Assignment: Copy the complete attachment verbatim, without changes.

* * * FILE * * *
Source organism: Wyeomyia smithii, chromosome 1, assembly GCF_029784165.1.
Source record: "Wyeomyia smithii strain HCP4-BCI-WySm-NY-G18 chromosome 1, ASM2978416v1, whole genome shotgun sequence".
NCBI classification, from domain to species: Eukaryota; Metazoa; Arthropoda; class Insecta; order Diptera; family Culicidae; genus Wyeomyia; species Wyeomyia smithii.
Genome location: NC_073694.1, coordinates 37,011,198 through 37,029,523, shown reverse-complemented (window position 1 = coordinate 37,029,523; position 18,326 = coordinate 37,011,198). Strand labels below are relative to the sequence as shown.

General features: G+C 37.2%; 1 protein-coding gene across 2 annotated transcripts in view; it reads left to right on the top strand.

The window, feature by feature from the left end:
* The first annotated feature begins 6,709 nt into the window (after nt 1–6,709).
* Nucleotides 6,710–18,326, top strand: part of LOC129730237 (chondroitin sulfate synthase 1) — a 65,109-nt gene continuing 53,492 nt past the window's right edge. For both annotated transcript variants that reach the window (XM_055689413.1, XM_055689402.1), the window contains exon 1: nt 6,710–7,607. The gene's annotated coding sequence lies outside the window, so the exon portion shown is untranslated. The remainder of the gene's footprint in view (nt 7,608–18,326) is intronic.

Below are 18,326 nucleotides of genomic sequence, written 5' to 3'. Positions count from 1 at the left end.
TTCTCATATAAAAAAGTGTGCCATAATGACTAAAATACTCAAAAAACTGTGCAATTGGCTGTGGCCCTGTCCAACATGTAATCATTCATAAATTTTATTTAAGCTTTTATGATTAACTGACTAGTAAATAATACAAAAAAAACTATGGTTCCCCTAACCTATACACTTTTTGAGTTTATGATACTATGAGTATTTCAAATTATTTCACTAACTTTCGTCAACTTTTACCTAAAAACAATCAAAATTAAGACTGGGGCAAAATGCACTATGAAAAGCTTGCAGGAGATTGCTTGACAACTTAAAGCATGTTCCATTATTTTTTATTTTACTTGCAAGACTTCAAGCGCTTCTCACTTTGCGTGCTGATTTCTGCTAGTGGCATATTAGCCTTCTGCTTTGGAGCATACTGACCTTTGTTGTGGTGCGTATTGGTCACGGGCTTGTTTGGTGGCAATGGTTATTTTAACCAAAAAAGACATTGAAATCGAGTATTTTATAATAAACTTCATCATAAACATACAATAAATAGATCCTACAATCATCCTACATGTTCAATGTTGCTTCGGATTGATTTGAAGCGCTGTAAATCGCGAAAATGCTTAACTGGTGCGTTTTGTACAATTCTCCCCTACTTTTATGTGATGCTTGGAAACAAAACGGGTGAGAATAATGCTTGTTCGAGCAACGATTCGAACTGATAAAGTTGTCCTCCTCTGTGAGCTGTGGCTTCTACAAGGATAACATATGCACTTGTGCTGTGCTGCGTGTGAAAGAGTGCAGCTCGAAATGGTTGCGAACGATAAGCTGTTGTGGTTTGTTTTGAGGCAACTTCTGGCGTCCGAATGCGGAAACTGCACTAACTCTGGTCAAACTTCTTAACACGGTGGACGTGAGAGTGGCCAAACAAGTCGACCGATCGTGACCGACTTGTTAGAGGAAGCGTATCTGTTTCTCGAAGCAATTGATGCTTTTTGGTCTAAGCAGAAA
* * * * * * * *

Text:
Source organism: Wyeomyia smithii, chromosome 1, assembly GCF_029784165.1.
Source record: "Wyeomyia smithii strain HCP4-BCI-WySm-NY-G18 chromosome 1, ASM2978416v1, whole genome shotgun sequence".
NCBI classification, from domain to species: Eukaryota; Metazoa; Arthropoda; class Insecta; order Diptera; family Culicidae; genus Wyeomyia; species Wyeomyia smithii.
Genome location: NC_073694.1, coordinates 37,011,198 through 37,029,523, shown reverse-complemented (window position 1 = coordinate 37,029,523; position 18,326 = coordinate 37,011,198). Strand labels below are relative to the sequence as shown.

General features: G+C 37.2%; 1 protein-coding gene across 2 annotated transcripts in view; it reads left to right on the top strand.

The window, feature by feature from the left end:
* The first annotated feature begins 6,709 nt into the window (after nt 1–6,709).
* Nucleotides 6,710–18,326, top strand: part of LOC129730237 (chondroitin sulfate synthase 1) — a 65,109-nt gene continuing 53,492 nt past the window's right edge. For both annotated transcript variants that reach the window (XM_055689413.1, XM_055689402.1), the window contains exon 1: nt 6,710–7,607. The gene's annotated coding sequence lies outside the window, so the exon portion shown is untranslated. The remainder of the gene's footprint in view (nt 7,608–18,326) is intronic.

Below are 18,326 nucleotides of genomic sequence, written 5' to 3'. Positions count from 1 at the left end.
TTCTCATATAAAAAAGTGTGCCATAATGACTAAAATACTCAAAAAACTGTGCAATTGGCTGTGGCCCTGTCCAACATGTAATCATTCATAAATTTTATTTAAGCTTTTATGATTAACTGACTAGTAAATAATACAAAAAAAACTATGGTTCCCCTAACCTATACACTTTTTGAGTTTATGATACTATGAGTATTTCAAATTATTTCACTAACTTTCGTCAACTTTTACCTAAAAACAATCAAAATTAAGACTGGGGCAAAATGCACTATGAAAAGCTTGCAGGAGATTGCTTGACAACTTAAAGCATGTTCCATTATTTTTTATTTTACTTGCAAGACTTCAAGCGCTTCTCACTTTGCGTGCTGATTTCTGCTAGTGGCATATTAGCCTTCTGCTTTGGAGCATACTGACCTTTGTTGTGGTGCGTATTGGTCACGGGCTTGTTTGGTGGCAATGGTTATTTTAACCAAAAAAGACATTGAAATCGAGTATTTTATAATAAACTTCATCATAAACATACAATAAATAGATCCTACAATCATCCTACATGTTCAATGTTGCTTCGGATTGATTTGAAGCGCTGTAAATCGCGAAAATGCTTAACTGGTGCGTTTTGTACAATTCTCCCCTACTTTTATGTGATGCTTGGAAACAAAACGGGTGAGAATAATGCTTGTTCGAGCAACGATTCGAACTGATAAAGTTGTCCTCCTCTGTGAGCTGTGGCTTCTACAAGGATAACATATGCACTTGTGCTGTGCTGCGTGTGAAAGAGTGCAGCTCGAAATGGTTGCGAACGATAAGCTGTTGTGGTTTGTTTTGAGGCAACTTCTGGCGTCCGAATGCGGAAACTGCACTAACTCTGGTCAAACTTCTTAACACGGTGGACGTGAGAGTGGCCAAACAAGTCGACCGATCGTGACCGACTTGTTAGAGGAAGCGTATCTGTTTCTCGAAGCAATTGATGCTTTTTGGTCTAAGCAGAAA